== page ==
Correspondents described their experiences in a panel on "War Stories: From CUNY to Covering the Middle East and Afghanistan," while war stories of a professional kind were offered by the panel on "Hard Knocks: Lessons from the Job World." The art of interviewing was addressed by a panel wittily titled "Velvet Gloves, Rubber Mallets and Other Useful Techniques.”

Other panels considered "Journalism and the Law," "Big Sports on Campus: How to Cover Your Team," "WebDesign/ Newspaper Design: The Look, the Feel, the Message," and "Crisis on Campus: How Two Student Journalists Responded to 9/11."

University journalism professors moderated many panels, and panelists were among the city's leading professionals in television, radio, print and web media. They included: Joseph Calderone, Daily News investigations editor; former CNN general counsel Eve Burton; NY1 political analyst and co-host Dominic Carter; News Channel 4 reporter Ti-Hua Chang; New York Times columnist (and CCNY ‘66 grad) Clyde Haberman; Lonnie Isabel, Newsday assistant managing editor; Clem Richardson, Daily News columnist; Nelson Wong, Sony New Music Lab senior director; and former New York UPI bureau chief (and current assistant to Chancellor Goldstein) Judith Watson.

Sheila Rule, left, of the New York Times offers career advice at the Job Fair. More than 25 media recruiters attended.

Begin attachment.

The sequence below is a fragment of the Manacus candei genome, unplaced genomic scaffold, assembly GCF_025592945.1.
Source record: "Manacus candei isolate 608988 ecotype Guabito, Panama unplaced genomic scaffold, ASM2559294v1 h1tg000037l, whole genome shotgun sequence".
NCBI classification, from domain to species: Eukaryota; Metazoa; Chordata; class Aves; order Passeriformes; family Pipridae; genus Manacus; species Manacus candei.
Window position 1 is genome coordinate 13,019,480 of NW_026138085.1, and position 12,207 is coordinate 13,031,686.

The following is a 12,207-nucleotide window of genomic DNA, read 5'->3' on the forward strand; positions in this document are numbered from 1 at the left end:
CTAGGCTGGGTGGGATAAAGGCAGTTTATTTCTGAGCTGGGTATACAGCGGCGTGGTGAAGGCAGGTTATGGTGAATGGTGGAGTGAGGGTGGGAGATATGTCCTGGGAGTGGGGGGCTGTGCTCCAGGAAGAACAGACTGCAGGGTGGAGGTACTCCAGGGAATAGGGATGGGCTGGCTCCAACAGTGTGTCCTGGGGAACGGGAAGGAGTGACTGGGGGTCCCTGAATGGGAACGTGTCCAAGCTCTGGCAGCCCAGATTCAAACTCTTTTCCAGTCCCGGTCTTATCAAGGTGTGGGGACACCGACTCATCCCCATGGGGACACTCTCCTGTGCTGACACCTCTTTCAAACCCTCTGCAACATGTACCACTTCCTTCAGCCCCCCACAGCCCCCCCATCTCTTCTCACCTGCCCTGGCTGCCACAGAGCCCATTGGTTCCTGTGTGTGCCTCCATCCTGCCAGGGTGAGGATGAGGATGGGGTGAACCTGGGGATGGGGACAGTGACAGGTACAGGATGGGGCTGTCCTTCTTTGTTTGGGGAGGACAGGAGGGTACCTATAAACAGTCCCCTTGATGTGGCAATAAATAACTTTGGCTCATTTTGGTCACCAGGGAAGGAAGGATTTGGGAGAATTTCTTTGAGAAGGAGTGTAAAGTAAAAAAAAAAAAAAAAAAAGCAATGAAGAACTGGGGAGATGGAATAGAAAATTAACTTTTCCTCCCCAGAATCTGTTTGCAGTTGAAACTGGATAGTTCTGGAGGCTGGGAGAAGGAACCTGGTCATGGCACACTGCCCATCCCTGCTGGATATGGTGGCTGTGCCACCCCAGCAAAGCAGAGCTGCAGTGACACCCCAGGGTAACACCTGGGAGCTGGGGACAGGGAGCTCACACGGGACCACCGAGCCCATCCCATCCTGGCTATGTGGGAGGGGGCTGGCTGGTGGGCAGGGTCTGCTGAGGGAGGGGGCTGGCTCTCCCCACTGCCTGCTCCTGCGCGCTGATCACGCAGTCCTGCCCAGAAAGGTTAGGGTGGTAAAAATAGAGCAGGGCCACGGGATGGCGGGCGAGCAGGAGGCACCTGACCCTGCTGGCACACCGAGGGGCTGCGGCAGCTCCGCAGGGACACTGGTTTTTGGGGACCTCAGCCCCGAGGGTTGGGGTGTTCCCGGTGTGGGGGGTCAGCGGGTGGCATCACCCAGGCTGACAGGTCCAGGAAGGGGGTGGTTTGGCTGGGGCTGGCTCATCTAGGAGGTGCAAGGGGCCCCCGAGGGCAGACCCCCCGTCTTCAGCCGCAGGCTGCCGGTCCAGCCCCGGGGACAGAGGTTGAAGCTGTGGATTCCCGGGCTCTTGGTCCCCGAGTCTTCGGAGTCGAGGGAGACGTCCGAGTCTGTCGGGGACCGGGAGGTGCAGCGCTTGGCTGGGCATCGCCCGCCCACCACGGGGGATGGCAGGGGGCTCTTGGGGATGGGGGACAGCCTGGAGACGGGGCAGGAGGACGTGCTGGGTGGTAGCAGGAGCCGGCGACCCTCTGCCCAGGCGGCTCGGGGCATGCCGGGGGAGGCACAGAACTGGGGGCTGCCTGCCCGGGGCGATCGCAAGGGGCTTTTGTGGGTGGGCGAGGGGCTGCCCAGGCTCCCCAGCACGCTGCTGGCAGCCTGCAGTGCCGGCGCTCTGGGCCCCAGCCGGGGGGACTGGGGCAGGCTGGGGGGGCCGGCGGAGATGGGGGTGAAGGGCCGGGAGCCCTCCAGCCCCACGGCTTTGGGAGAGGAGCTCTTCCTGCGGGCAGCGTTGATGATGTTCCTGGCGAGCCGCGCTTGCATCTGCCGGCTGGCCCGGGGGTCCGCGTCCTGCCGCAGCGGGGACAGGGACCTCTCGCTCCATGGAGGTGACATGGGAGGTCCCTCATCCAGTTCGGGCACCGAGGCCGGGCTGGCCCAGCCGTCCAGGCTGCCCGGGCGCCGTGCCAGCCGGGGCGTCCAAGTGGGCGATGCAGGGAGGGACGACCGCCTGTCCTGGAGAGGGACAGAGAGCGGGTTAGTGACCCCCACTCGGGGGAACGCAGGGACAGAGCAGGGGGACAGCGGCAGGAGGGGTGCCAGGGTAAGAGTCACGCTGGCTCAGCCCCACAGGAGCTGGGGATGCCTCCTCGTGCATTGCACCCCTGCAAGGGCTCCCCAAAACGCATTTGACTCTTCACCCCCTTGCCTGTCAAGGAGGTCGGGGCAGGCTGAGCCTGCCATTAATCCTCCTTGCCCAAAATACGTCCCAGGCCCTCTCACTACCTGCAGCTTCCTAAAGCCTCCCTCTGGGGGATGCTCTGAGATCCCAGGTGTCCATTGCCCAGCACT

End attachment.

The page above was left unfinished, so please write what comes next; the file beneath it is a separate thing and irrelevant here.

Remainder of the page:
Burton, nationally recognized for her work in defense of the First Amendment and a frequent lecturer at journalism graduate schools, was struck by the intensity—and diversity—of her audience. "The newsrooms need you in print and broadcast," she said. "One of things missing in my view is people of all different backgrounds reporting from all different perspectives. I urge you not to give up on your desires. Go forward into the mainstream newsrooms in our country."

The number of student journalists attending represented a nearly five-fold increase from the previous media conference. Of particular interest to them was a mid-day Job Fair held in the Graduate Center Concourse. Representatives from 25 organizations, including major newspapers, several TV stations and magazines, were there to speak about employment opportunities.

A lively special session of CUNY Forum was also taped at CUNY-TV. Hosted by Bob Liff, journalists from the Village Voice, the Washington Post and El Diario-La Prensa debated how New York is coping with the events of September 11 and fielded questions from students and faculty in the audience.

Appraising the conference earlier at the afternoon plenary session, Executive Vice Chancellor Louise Mirrer called it "a model of what can be accomplished through the collaboration of committed people pooling their resources and talents in the service of a common goal."

Reiterating Chancellor Goldstein's boast, Mirrer concluded her remarks by underscoring the distinct advantages of her audience's location—in New York and on a CUNY campus. "Having you here in one room reinforces Chancellor Goldstein's ideal of a truly integrated City University, a force that combines strengths to make a whole that is greater than the sum of its parts," she noted.

CUNY, she added, is "a great place to become involved in the media, perhaps even to focus on a kind of urban journalism˜New Yorkers have a gritty sophistication and a special way of seeing the world. And we have that New York edge. These are our strengths, and they carry over to our student body, which reflects the city's ethnic diversity, many of them minority, many foreign born, many women."

The Executive Vice Chancellor concluded by urging the organizers of the conference to build upon this success. "I hope you can use today's event as a launching pad for further collaborative activities. I am pleased to be with you today and I'd like to offer the full support of the Office of Academic Affairs for future endeavors."